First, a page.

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Predation risk in relation to brain size in alternative prey of pygmy owls varies depending on the abundance of main prey

Abstract : Large brains in prey may select for adoption of anti-predator behavior that facilitates escape. Prey species with relatively large brains have been shown to be less likely to fall prey to predators. This results in the prediction that individuals that have been captured by predators on average should have smaller brains than sympatric conspecifics. We exploited the fact that Eurasian pygmy owls Glaucidium passerinum hoard small mammals and birds in cavities and nest-boxes for over-winter survival, allowing for comparison of the phenotype of prey with that of live conspecifics. In Northern Europe, main prey of pygmy owls are voles of the genera Myodes and Microtus, while forest birds and shrews are the most important alternative prey. Large fluctuations (amplitude 100-200-fold) in vole populations induce rapid numerical responses of pygmy owls to main prey populations, which in turn results in varying predation pressure on small birds. We found, weighed and measured 153 birds in foodstores of pygmy owls and mist-netted, weighed and measured 333 live birds of 12 species in central-western Finland during two autumns with low (2017) and high (2018) pygmy owl predation risk. In two autumns, individuals with large brains were captured later compared to individuals with small brains, consistent with the hypothesis that such individuals survived for longer. Avian prey of pygmy owls had smaller heads than live birds in autumn 2018 when predation risk by pygmy owls was high. This difference in head size was not significant in 2017 when predation risk by pygmy owls was reduced. Finally, avian survivors were in better body condition than avian prey individuals. These findings are consistent with the hypothesis that pygmy owls differentially prey on birds in poor condition with small brains. These findings are consistent with the hypothesis that predation risk imposed by pygmy owls on small birds in boreal forests varies depending on the abundance of the main prey (voles).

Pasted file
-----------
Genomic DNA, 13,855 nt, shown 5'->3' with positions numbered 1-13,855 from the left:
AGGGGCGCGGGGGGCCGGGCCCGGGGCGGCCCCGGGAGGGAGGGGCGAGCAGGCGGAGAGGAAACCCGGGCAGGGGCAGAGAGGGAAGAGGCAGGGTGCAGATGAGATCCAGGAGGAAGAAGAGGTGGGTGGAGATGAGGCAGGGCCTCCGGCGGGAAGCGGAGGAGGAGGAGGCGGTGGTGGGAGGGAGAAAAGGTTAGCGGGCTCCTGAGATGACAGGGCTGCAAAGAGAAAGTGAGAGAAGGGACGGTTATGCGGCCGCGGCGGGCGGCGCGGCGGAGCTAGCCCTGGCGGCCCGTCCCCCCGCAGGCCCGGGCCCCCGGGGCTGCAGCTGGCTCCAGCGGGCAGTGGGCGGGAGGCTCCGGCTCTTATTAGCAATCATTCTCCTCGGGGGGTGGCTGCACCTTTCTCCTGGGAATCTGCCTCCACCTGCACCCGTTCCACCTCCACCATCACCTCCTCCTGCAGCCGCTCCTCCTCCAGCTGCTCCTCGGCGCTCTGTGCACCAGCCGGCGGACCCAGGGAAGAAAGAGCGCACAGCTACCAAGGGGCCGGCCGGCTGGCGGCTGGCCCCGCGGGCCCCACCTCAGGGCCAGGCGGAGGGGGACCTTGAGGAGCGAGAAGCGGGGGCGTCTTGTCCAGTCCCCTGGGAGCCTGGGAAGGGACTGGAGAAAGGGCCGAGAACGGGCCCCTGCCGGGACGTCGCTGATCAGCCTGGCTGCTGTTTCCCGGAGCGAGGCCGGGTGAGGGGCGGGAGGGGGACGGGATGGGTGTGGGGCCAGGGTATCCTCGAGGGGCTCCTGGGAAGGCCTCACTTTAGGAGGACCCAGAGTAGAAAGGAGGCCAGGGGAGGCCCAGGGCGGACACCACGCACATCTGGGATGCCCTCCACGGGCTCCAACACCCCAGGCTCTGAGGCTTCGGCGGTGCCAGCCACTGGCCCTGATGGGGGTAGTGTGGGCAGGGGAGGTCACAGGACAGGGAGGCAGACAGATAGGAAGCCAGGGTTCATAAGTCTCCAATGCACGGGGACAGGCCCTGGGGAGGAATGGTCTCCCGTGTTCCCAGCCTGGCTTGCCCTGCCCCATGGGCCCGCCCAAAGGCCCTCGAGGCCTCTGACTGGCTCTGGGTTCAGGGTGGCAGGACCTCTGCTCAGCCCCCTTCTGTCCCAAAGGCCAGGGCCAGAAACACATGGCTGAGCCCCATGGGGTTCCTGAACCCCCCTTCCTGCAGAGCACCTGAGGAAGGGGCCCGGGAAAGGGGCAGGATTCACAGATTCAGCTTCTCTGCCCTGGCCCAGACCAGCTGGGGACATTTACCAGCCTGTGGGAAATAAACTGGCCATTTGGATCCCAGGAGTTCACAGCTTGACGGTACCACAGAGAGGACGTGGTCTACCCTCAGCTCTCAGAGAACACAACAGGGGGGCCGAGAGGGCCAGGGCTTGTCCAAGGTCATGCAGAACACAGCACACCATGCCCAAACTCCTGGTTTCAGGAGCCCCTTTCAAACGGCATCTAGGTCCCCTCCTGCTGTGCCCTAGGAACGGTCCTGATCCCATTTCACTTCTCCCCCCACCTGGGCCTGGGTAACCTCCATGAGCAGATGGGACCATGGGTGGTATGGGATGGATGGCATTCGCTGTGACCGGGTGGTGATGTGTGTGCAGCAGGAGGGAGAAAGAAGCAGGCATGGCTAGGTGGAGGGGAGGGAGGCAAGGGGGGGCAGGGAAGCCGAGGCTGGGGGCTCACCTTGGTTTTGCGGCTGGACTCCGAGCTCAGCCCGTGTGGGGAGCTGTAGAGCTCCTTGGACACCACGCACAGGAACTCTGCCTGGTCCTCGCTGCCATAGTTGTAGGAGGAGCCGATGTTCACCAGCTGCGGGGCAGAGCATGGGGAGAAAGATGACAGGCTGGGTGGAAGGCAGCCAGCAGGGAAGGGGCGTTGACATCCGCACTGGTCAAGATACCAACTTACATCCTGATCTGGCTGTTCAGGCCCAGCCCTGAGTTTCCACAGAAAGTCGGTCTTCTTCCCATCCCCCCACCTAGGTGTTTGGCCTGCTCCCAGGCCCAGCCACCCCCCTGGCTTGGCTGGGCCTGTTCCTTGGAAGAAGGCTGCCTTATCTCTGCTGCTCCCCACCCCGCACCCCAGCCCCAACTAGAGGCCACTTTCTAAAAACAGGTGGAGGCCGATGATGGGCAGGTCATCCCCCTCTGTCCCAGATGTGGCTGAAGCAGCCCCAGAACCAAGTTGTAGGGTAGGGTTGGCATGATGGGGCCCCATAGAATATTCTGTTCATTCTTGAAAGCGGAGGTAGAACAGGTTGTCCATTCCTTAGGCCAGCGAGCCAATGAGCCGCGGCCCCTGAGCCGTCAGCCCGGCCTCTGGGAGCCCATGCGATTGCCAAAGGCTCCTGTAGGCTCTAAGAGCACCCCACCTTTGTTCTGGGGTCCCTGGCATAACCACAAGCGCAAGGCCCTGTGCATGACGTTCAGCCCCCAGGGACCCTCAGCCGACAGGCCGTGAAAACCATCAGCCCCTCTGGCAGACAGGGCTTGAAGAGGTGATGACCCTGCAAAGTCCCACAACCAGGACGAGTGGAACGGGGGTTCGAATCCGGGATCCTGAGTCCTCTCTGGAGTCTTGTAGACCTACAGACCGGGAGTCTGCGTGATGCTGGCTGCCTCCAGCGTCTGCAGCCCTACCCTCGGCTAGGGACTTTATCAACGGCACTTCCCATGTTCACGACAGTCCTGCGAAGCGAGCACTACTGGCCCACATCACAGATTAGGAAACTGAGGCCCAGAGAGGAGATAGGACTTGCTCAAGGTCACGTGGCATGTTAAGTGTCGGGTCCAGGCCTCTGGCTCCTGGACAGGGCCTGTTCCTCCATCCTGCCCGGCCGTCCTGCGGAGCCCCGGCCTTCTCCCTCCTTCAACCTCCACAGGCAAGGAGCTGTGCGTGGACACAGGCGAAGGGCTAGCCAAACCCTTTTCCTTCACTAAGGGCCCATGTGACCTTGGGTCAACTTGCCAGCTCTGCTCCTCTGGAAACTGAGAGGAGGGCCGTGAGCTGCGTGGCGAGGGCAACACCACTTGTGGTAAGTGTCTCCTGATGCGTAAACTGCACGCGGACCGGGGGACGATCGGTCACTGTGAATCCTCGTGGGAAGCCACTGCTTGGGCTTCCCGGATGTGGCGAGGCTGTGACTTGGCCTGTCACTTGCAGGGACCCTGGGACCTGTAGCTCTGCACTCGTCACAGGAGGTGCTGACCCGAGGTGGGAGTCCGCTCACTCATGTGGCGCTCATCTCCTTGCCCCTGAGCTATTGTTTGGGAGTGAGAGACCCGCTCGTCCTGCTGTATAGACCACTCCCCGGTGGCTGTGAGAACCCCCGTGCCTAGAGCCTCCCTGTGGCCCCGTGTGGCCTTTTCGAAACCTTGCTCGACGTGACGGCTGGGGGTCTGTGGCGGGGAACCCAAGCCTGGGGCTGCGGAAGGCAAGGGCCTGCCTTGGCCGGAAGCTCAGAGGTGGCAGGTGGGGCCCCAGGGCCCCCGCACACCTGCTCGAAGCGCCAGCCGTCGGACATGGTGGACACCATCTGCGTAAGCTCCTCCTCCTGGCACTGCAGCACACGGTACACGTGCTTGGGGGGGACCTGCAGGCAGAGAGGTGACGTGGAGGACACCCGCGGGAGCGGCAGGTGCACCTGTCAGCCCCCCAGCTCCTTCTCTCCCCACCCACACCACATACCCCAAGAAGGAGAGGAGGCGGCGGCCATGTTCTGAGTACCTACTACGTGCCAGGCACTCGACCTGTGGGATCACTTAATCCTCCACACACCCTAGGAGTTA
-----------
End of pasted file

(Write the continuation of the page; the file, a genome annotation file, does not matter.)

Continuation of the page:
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https://hal-cnrs.archives-ouvertes.fr/hal-03024672
Contributor : Anders Moller <>
Submitted on : Wednesday, November 25, 2020 - 10:47:36 PM
Last modification on : Thursday, July 1, 2021 - 11:03:05 AM
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Anders Pape Møller, Kari Hongisto, Erkki Korpimä Ki. Predation risk in relation to brain size in alternative prey of pygmy owls varies depending on the abundance of main prey. PLoS ONE, Public Library of Science, 2020, ⟨10.5061/dryad.fbg79cnsc⟩. ⟨hal-03024672⟩

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